Mozilla disables two Microsoft add-ons for Firefox to thwart a vulnerability that allows an attacker to take over Windows machines. The security flaw was fixed by Microsoft in the latest Patch Tuesday update.
Mozilla is blocking the use of two Microsoft add-ons installed silently on Windows computers with .NET Framework 3.5 Service Pack 1.
Mozilla is blocking the Microsoft .NET Framework Assistant and Windows Presentation Foundation components in light of a vulnerability that attackers can use to impact Firefox users.
"Because of the difficulties some users have had entirely removing the add-on, and because of the severity of the risk it represents if not disabled, we contacted Microsoft today to indicate that we were looking to disable the extension and plugin for all users via our blocklisting mechanism
," Mike Shaver, vice president of engineering at Mozilla, blogged Oct. 16. "Microsoft agreed with the plan, and we put the blocklist entry live immediately."
The vulnerability at the heart of the issue is CVE-2009-2529, covered here in Microsoft's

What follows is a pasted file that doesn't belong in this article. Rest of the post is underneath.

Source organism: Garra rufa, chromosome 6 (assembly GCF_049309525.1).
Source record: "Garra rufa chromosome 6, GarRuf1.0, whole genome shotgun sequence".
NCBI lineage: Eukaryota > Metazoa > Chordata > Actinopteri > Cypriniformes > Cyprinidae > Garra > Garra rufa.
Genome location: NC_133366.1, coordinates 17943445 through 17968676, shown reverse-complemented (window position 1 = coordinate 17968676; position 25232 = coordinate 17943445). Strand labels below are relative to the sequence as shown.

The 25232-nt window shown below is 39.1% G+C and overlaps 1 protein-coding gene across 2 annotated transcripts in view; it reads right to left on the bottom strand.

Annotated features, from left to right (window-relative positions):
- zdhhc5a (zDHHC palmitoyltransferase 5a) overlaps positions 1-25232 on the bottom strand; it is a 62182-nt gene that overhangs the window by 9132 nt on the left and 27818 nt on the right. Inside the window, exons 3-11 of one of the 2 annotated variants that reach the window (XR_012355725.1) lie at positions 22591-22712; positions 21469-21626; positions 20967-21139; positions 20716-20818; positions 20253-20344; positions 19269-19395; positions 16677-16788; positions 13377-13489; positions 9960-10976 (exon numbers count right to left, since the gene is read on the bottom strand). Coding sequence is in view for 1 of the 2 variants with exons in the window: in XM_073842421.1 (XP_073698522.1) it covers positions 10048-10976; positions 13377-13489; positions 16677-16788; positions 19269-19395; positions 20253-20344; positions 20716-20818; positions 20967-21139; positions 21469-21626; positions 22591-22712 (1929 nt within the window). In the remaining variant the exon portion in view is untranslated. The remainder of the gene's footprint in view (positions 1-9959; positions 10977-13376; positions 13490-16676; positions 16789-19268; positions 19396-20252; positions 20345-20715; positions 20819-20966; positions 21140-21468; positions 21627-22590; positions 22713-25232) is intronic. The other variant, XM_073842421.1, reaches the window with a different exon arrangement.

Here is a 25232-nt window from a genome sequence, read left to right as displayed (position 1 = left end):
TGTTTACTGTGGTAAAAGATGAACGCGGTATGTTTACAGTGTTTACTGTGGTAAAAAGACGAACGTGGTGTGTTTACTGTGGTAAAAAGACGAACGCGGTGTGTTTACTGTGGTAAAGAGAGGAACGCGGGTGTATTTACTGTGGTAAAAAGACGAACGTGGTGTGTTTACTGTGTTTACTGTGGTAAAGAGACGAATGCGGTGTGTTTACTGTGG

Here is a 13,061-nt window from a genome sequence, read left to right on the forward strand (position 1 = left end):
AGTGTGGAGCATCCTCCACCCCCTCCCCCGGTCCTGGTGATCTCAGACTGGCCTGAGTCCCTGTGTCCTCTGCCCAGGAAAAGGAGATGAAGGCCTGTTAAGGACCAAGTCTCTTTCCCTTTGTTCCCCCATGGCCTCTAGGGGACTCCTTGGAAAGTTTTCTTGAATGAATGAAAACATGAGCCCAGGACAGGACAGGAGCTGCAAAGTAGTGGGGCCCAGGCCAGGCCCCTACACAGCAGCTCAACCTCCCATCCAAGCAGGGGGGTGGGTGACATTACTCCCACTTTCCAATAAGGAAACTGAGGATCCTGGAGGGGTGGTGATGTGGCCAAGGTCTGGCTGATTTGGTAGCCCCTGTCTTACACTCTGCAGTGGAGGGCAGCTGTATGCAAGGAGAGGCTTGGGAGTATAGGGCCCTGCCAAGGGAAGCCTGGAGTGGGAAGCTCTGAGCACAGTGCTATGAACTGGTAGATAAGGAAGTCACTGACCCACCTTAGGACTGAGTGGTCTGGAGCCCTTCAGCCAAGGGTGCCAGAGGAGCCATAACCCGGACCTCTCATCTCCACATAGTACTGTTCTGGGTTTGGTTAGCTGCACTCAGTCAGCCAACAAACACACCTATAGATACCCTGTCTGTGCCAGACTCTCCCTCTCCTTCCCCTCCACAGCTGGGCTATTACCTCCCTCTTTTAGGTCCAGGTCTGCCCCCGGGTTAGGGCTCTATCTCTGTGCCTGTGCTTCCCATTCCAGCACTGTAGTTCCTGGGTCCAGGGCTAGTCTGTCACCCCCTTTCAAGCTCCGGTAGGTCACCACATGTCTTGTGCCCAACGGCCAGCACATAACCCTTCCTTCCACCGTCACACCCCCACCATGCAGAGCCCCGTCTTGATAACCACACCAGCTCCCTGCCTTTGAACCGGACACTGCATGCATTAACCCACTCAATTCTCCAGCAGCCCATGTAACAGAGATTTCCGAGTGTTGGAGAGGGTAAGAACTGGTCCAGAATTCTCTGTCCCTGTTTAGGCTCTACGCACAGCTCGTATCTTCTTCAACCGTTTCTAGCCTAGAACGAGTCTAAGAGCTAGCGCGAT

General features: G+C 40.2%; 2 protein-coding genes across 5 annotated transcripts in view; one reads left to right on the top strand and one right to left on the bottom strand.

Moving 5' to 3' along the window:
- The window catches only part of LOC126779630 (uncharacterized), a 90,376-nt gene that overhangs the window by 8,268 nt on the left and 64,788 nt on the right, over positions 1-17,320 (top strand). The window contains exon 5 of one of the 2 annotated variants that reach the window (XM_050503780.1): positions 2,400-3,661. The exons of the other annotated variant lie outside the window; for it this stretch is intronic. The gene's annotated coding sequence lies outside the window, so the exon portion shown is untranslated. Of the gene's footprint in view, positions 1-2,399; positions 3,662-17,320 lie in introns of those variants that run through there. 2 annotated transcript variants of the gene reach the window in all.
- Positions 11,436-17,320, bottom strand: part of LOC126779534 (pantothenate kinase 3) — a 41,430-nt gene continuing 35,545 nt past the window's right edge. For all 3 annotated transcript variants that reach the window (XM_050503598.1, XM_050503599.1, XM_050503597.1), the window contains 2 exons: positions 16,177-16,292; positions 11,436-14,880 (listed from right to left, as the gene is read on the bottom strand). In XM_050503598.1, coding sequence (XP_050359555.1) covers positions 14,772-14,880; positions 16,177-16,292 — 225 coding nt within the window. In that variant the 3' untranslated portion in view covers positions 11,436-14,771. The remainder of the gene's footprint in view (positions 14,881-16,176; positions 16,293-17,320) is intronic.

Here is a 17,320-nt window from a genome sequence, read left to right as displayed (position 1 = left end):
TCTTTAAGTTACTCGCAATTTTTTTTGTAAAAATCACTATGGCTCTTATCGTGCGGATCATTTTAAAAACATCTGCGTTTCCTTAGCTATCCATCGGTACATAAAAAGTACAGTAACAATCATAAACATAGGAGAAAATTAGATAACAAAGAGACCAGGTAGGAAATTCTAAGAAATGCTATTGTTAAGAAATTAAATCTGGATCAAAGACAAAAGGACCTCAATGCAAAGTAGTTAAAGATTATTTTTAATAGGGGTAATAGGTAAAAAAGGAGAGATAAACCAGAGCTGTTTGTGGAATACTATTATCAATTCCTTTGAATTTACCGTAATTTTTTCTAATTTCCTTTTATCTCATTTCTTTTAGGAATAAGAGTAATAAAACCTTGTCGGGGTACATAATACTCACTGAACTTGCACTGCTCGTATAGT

latest batch of Patch Tuesday bulletins
. To exploit the vulnerability in question, all that is needed is for a user to visit a malicious site, Microsoft explained on its Security Research and Defense blog.
"Triggering this vulnerability involves the use of a malicious XBAP (XAML Browser Application
)," according to the Microsoft blog. "Please note that while this attack vector matches one of the attack vectors for MS09-061
, the underlying vulnerability is different. Here, the affected process is the Windows Presentation Foundation (WPF) hosting process, PresentationHost.exe.
"For Firefox users with .NET
Framework 3.5 installed, you may use 'Tools'-> 'Add-ons' -> 'Plugins,' select 'Windows Presentation Foundation,' and click 'Disable,'" Microsoft added.
Firefox users who download the Microsoft patch are protected against the vulnerability as well, according to the Microsoft blog.
This is not the first time Mozilla has shown concern for plug-ins from other vendors. Earlier this year, the company decided to warn users
if they are using a vulnerable version of Adobe Flash Player plug-in.